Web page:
"… It appears that some of our institutions and agencies are giving, at the least, tacit approval to Reformed theology or are, at the most, actively on a path to honor, if not implement Reformed theology and methodology in their institutions," Harris wrote at ChristianIndex.org.
Southern Baptist Theological Seminary in Louisville, Ky., was cited in the column as "a particular source" of recent graduates espousing Reformed doctrines.
"There is a growing perception that Southern Seminary has become a seedbed for a brand of Calvinism that is quite different from the Reformed theology of its founder, James Petigru Boyce, and also a training ground for Reformed church planters," Harris wrote.
In response, R. Albert Mohler Jr., president of Southern Seminary, told Baptist Press, "I have no idea what Dr. Harris has in mind with this comment, and only he can explain it. The theological standard at The Southern Baptist Theological Seminary is the Baptist Faith & Message and the Abstract of Principles, upon which the institution was founded, and on which the first signature is that of James Petigru Boyce."
The North American Mission Board was included as an example of Calvinistic infiltration because a recent issue of its On Mission magazine highlights several church planters, "two of whom could be seen as Reformed in their theology."
Harris also pointed to NAMB's decision to include St. Louis as one of its focus cities in the Send North America church planting initiative.
"In St. Louis NAMB will encounter a Baptist association that has already launched 15 church plants, seven of which are listed as Acts 29 Network churches," Harris wrote, characterizing Acts 29 as "admittedly evangelical, missional and Reformed in its approach to church planting."
Remember, this article was published over four years ago… Where are Southern Baptists gathering in two weeks (for their annual meeting)? Meet me in St. Louis…
The Baptist Press article also included Trevin Wax's response to Gerald Harris' claim (see below).
Trevin Wax, managing editor of The Gospel Project at LifeWay, told SBC Voices eight of the 11 advisory council members are Southern Baptist, and LifeWay did not ask them if they were Calvinists. [emphasis mine] The members were asked about the Baptist Faith and Message 2000, and "the conversations were about how we could structure this curriculum in a way that points to Christ, not Calvinism," Wax said.
Can there be any doubt that Trevin Wax made Al Mohler proud with his crafty response?
And here's another response by Wax that must have made Mohler proud. (see screen shot below)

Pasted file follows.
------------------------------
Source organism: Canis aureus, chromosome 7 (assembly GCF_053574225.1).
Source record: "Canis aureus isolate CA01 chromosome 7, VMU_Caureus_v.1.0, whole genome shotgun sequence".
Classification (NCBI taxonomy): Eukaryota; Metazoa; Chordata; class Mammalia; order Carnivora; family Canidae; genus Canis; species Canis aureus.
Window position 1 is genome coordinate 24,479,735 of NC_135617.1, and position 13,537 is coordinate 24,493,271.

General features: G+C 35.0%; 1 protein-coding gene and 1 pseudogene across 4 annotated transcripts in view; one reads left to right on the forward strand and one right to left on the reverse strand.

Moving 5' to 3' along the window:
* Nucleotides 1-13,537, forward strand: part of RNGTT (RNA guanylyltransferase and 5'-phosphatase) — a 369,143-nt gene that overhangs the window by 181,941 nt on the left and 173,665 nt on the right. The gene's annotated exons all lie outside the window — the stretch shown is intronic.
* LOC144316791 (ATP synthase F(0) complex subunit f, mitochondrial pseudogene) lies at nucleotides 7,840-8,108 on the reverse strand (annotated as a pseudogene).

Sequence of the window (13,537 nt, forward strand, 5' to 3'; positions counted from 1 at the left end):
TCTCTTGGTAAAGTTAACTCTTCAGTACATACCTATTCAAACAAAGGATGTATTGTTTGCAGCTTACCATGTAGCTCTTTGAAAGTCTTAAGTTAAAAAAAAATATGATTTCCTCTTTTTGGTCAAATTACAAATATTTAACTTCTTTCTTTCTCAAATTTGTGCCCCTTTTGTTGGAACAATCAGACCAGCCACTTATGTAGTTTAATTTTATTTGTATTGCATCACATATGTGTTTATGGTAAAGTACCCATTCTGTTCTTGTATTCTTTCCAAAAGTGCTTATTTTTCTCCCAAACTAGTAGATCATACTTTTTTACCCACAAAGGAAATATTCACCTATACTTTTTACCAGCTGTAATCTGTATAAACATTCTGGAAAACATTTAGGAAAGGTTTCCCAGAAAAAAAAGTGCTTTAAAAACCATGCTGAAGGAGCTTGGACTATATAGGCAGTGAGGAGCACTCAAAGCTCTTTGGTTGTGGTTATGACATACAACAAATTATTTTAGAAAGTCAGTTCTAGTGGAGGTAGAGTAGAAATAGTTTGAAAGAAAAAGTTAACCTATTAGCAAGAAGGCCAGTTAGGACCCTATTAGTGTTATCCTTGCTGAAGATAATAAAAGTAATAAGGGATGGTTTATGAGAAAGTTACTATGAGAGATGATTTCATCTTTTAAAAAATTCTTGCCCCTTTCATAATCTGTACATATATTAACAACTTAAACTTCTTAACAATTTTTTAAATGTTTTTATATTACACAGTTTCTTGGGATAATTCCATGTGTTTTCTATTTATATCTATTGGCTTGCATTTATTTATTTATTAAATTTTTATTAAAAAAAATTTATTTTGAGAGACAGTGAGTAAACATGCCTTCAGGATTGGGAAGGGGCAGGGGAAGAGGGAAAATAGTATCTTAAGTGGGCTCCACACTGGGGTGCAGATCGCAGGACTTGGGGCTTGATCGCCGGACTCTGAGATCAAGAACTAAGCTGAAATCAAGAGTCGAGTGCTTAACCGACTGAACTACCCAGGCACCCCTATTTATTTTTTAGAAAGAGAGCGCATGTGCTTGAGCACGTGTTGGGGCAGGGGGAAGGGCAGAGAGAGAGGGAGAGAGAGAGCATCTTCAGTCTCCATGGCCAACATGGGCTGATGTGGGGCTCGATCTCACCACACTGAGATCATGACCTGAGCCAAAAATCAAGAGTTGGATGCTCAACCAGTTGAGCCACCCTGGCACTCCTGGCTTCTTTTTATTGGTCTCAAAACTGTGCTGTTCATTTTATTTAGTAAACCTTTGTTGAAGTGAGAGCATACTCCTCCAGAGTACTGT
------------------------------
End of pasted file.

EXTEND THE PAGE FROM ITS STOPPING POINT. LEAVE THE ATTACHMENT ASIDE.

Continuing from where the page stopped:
This Q&A comes from the very first article to which we linked.
If you're interested in the Contributors to The Gospel Project®, they are listed here. Some of the names will be very familiar to our regular readers.
So how did so many other denominations know about The Gospel Project®? If you've spent any time at all over at The Gospel Coalition website, you have no doubt seen the continual promotion of The Gospel Project® (which we assume pays for the advertisement). Here is a screen shot of the current ad on TGC's website.
Recently, Trevin Wax provided an update on The Gospel Coalition website, which included the following: (see screen shot)
It's obvious whom Wax views as his support team — The Gospel Coalition crowd (which knew about the Bible study long before most Southern Baptists did).
The Gospel Project® has been revised and re-released. It appears it is now being pushed in Southern Baptist churches. Here's what happened in one of those churches.
The pastor expressed a strong desire for everyone in the congregation from children to adults to give The Gospel Project® a try. As the promotional material readily shows, the first set of Bible studies (which includes Units 1 and 2) are free. The suggested week to begin Unit 1: God the Creator was September 6, 2015. Then in December, the church began paying for the curriculum (just as it would for any other LifeWay materials).
Nearly all of the Sunday School classes are using The Gospel Project®. They have now completed Volumes 1-3, and Volume 4 will begin on June 5th. Is it merely coincidental that one of the two contributors who wrote the upcoming lessons for June 2016 (when the SBC Annual Meeting is taking place) is none other than a presidential nominee for the Southern Baptist Convention – namely J.D. Greear? He, along with his church-planting sidekick, prepared the lesson on "A Kingdom Established".